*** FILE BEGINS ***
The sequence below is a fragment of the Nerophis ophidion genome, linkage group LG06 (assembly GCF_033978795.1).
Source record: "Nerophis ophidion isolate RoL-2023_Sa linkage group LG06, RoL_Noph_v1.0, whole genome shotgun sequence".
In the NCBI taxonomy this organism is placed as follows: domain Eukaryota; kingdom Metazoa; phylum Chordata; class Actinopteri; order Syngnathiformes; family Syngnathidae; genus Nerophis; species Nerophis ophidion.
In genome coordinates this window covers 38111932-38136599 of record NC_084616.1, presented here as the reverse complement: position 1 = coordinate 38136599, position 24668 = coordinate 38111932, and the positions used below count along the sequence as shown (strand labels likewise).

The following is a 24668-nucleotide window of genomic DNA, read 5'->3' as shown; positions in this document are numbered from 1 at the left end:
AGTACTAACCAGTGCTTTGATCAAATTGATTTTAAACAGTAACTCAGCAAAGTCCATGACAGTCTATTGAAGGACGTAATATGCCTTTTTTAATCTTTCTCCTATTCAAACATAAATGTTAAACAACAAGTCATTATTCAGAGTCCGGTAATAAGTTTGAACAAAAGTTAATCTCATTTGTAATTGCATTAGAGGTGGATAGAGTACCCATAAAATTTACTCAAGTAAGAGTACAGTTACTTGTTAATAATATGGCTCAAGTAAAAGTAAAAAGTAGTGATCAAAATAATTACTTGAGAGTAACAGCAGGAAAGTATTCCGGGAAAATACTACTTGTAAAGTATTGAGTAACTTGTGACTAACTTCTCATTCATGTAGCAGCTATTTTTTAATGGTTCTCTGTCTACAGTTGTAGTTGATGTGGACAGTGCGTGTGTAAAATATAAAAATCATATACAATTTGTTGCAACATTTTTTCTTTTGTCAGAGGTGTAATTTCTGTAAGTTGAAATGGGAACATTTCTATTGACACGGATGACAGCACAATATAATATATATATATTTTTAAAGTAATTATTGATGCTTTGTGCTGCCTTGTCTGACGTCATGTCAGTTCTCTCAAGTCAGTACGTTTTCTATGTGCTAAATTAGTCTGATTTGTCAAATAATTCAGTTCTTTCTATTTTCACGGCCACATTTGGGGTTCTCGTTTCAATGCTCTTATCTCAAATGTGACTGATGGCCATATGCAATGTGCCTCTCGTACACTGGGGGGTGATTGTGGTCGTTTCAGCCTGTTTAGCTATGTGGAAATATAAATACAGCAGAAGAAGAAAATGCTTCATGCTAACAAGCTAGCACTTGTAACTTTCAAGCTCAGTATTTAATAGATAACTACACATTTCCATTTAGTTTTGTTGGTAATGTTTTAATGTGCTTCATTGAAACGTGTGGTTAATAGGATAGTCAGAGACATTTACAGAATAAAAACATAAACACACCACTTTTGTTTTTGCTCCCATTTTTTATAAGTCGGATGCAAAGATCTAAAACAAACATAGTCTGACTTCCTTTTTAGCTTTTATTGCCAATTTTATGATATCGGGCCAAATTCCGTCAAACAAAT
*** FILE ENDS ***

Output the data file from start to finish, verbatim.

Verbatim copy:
The sequence below is a fragment of the Nerophis ophidion genome, linkage group LG06 (assembly GCF_033978795.1).
Source record: "Nerophis ophidion isolate RoL-2023_Sa linkage group LG06, RoL_Noph_v1.0, whole genome shotgun sequence".
In the NCBI taxonomy this organism is placed as follows: domain Eukaryota; kingdom Metazoa; phylum Chordata; class Actinopteri; order Syngnathiformes; family Syngnathidae; genus Nerophis; species Nerophis ophidion.
In genome coordinates this window covers 38111932-38136599 of record NC_084616.1, presented here as the reverse complement: position 1 = coordinate 38136599, position 24668 = coordinate 38111932, and the positions used below count along the sequence as shown (strand labels likewise).

The following is a 24668-nucleotide window of genomic DNA, read 5'->3' as shown; positions in this document are numbered from 1 at the left end:
AGTACTAACCAGTGCTTTGATCAAATTGATTTTAAACAGTAACTCAGCAAAGTCCATGACAGTCTATTGAAGGACGTAATATGCCTTTTTTAATCTTTCTCCTATTCAAACATAAATGTTAAACAACAAGTCATTATTCAGAGTCCGGTAATAAGTTTGAACAAAAGTTAATCTCATTTGTAATTGCATTAGAGGTGGATAGAGTACCCATAAAATTTACTCAAGTAAGAGTACAGTTACTTGTTAATAATATGGCTCAAGTAAAAGTAAAAAGTAGTGATCAAAATAATTACTTGAGAGTAACAGCAGGAAAGTATTCCGGGAAAATACTACTTGTAAAGTATTGAGTAACTTGTGACTAACTTCTCATTCATGTAGCAGCTATTTTTTAATGGTTCTCTGTCTACAGTTGTAGTTGATGTGGACAGTGCGTGTGTAAAATATAAAAATCATATACAATTTGTTGCAACATTTTTTCTTTTGTCAGAGGTGTAATTTCTGTAAGTTGAAATGGGAACATTTCTATTGACACGGATGACAGCACAATATAATATATATATATTTTTAAAGTAATTATTGATGCTTTGTGCTGCCTTGTCTGACGTCATGTCAGTTCTCTCAAGTCAGTACGTTTTCTATGTGCTAAATTAGTCTGATTTGTCAAATAATTCAGTTCTTTCTATTTTCACGGCCACATTTGGGGTTCTCGTTTCAATGCTCTTATCTCAAATGTGACTGATGGCCATATGCAATGTGCCTCTCGTACACTGGGGGGTGATTGTGGTCGTTTCAGCCTGTTTAGCTATGTGGAAATATAAATACAGCAGAAGAAGAAAATGCTTCATGCTAACAAGCTAGCACTTGTAACTTTCAAGCTCAGTATTTAATAGATAACTACACATTTCCATTTAGTTTTGTTGGTAATGTTTTAATGTGCTTCATTGAAACGTGTGGTTAATAGGATAGTCAGAGACATTTACAGAATAAAAACATAAACACACCACTTTTGTTTTTGCTCCCATTTTTTATAAGTCGGATGCAAAGATCTAAAACAAACATAGTCTGACTTCCTTTTTAGCTTTTATTGCCAATTTTATGATATCGGGCCAAATTCCGTCAAACAAAT